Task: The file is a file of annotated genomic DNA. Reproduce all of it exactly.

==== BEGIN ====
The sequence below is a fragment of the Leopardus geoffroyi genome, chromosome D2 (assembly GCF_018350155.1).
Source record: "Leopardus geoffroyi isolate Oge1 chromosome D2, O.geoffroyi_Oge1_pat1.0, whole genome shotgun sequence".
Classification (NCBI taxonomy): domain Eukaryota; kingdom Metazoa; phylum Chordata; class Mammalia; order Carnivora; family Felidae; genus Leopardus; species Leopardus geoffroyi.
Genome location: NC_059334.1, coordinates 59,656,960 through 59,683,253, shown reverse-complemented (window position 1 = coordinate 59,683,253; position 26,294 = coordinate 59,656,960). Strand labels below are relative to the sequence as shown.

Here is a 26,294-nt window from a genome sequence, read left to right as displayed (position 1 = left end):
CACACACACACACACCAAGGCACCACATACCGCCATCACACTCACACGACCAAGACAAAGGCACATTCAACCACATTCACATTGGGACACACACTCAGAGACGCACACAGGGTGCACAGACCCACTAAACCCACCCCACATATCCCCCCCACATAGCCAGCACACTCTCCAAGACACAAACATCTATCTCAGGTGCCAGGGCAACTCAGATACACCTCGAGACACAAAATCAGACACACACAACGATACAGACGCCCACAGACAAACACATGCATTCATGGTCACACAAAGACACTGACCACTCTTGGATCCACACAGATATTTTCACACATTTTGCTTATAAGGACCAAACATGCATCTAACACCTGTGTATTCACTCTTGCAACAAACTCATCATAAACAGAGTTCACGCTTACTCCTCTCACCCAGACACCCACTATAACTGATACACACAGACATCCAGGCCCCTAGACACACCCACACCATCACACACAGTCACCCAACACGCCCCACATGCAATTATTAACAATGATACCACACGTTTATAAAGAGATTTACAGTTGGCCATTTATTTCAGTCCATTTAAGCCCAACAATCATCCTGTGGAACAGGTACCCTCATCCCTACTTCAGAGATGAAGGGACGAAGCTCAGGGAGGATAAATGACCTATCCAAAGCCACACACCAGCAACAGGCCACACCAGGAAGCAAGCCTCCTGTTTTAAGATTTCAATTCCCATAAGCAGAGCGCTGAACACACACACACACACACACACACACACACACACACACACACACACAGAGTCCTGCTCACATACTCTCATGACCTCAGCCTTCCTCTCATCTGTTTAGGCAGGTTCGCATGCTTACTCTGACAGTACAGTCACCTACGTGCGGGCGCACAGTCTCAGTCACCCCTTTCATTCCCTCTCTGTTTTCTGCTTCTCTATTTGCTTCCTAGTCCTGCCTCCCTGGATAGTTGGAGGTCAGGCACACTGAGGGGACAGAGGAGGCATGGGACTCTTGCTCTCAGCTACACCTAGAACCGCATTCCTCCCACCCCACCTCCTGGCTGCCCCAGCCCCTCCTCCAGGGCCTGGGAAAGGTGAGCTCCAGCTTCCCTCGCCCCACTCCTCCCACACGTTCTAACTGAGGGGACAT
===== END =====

The sequence below is a fragment of the Leopardus geoffroyi genome, chromosome D2 (assembly GCF_018350155.1).
Source record: "Leopardus geoffroyi isolate Oge1 chromosome D2, O.geoffroyi_Oge1_pat1.0, whole genome shotgun sequence".
Classification (NCBI taxonomy): domain Eukaryota; kingdom Metazoa; phylum Chordata; class Mammalia; order Carnivora; family Felidae; genus Leopardus; species Leopardus geoffroyi.
Genome location: NC_059334.1, coordinates 59,656,960 through 59,683,253, shown reverse-complemented (window position 1 = coordinate 59,683,253; position 26,294 = coordinate 59,656,960). Strand labels below are relative to the sequence as shown.

Here is a 26,294-nt window from a genome sequence, read left to right as displayed (position 1 = left end):
CACACACACACACACCAAGGCACCACATACCGCCATCACACTCACACGACCAAGACAAAGGCACATTCAACCACATTCACATTGGGACACACACTCAGAGACGCACACAGGGTGCACAGACCCACTAAACCCACCCCACATATCCCCCCCACATAGCCAGCACACTCTCCAAGACACAAACATCTATCTCAGGTGCCAGGGCAACTCAGATACACCTCGAGACACAAAATCAGACACACACAACGATACAGACGCCCACAGACAAACACATGCATTCATGGTCACACAAAGACACTGACCACTCTTGGATCCACACAGATATTTTCACACATTTTGCTTATAAGGACCAAACATGCATCTAACACCTGTGTATTCACTCTTGCAACAAACTCATCATAAACAGAGTTCACGCTTACTCCTCTCACCCAGACACCCACTATAACTGATACACACAGACATCCAGGCCCCTAGACACACCCACACCATCACACACAGTCACCCAACACGCCCCACATGCAATTATTAACAATGATACCACACGTTTATAAAGAGATTTACAGTTGGCCATTTATTTCAGTCCATTTAAGCCCAACAATCATCCTGTGGAACAGGTACCCTCATCCCTACTTCAGAGATGAAGGGACGAAGCTCAGGGAGGATAAATGACCTATCCAAAGCCACACACCAGCAACAGGCCACACCAGGAAGCAAGCCTCCTGTTTTAAGATTTCAATTCCCATAAGCAGAGCGCTGAACACACACACACACACACACACACACACACACACACACACACACACAGAGTCCTGCTCACATACTCTCATGACCTCAGCCTTCCTCTCATCTGTTTAGGCAGGTTCGCATGCTTACTCTGACAGTACAGTCACCTACGTGCGGGCGCACAGTCTCAGTCACCCCTTTCATTCCCTCTCTGTTTTCTGCTTCTCTATTTGCTTCCTAGTCCTGCCTCCCTGGATAGTTGGAGGTCAGGCACACTGAGGGGACAGAGGAGGCATGGGACTCTTGCTCTCAGCTACACCTAGAACCGCATTCCTCCCACCCCACCTCCTGGCTGCCCCAGCCCCTCCTCCAGGGCCTGGGAAAGGTGAGCTCCAGCTTCCCTCGCCCCACTCCTCCCACACGTTCTAACTGAGGGGACAT